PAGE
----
A number of questions have been asked in regard to the extremely weak soybean basis. The table below includes an example of current soybean basis for a Mississippi river terminal elevator. Soybean basis levels at harvest have not been this depressed since 2008.
An unusually weak or negative basis at harvest can be the result of large production and the demands it places on storage and transportation. In August, USDA forecast a record large U.S. soybean crop of 4.586 billion bushels. Pre-report expectations indicate production estimates may increase further in the upcoming September 12 USDA supply-demand report, keeping basis levels subdued through the peak harvest months.
|Delivery Period||Basis||Futures Month||Futures Price|
In the table above notice how the basis is projected to strengthen in the months ahead. Not only does the basis improve considerably after harvest, but there is a positive spread or “carry” between the nearby (November) futures and distant (January) futures. These are two indications that growers should consider storage of the 2018 crop.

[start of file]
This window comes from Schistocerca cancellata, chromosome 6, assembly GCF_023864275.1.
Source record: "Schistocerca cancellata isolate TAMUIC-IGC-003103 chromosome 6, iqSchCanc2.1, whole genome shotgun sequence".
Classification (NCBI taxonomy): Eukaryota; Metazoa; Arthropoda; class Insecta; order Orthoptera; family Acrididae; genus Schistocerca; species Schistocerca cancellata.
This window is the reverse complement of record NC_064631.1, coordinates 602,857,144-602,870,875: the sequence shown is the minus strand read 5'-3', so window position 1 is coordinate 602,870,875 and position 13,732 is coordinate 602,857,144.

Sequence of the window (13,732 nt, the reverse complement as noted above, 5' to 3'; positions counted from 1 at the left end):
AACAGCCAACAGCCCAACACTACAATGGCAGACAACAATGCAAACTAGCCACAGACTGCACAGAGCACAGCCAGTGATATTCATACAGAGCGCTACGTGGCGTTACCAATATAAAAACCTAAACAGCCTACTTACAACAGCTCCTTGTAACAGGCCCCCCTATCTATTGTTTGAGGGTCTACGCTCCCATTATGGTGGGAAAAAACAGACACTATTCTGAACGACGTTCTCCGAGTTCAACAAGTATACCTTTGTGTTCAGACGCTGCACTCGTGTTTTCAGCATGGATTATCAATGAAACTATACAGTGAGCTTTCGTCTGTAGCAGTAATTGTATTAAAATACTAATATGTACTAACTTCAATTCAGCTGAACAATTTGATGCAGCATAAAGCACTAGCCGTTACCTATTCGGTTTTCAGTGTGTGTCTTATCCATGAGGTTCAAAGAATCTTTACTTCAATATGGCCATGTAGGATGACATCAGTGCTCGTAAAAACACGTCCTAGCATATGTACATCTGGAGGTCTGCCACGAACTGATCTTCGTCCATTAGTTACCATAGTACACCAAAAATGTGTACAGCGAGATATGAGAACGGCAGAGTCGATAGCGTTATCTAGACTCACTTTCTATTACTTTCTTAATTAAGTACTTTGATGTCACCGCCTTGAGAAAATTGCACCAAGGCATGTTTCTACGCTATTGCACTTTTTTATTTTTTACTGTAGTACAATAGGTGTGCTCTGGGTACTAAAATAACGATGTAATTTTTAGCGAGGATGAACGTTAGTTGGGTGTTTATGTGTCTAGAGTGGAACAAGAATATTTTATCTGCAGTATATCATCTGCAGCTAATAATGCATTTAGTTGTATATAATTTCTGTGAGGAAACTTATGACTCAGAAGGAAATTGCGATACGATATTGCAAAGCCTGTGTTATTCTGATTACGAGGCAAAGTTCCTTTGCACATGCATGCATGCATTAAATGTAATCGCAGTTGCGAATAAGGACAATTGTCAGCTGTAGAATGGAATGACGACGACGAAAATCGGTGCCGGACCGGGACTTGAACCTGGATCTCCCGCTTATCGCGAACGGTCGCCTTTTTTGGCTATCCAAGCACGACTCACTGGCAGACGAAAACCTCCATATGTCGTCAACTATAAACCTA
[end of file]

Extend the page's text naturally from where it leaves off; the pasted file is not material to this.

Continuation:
For storage to be beneficial however, strengthening in the basis and the futures carry that is being offered, has to be more than enough to cover the costs associated with storage. The return produced by storing the commodity can be expressed as follows:
Return to Storage = Futures Carry + Change in Basis – Cost of Storage
Although storage has a cost and carries with it exposure to unfavorable price movements, some of this risk can be managed by hedging with futures to lock in price levels. If the carry being offered is equal to or greater than the cost of the storage, this can be locked-in with a short (selling) hedge, allowing any strengthening in basis after harvest to be added to the net price.
For example, futures price risk can be managed by selling a January futures contract to lock in the current carry being offered, which leaves only basis risk.
The carry in the futures market and outlook for improvement in the basis are sending a signal to store and deliver post-harvest. To better evaluate if this strategy works for you, calculate your own expected cost of storage.
In some years bushels stored commercially do not provide a positive return above the cost of storage. On-farm storage can offer a better chance of a positive return, in addition to the flexibility of deciding when and where your soybeans are delivered.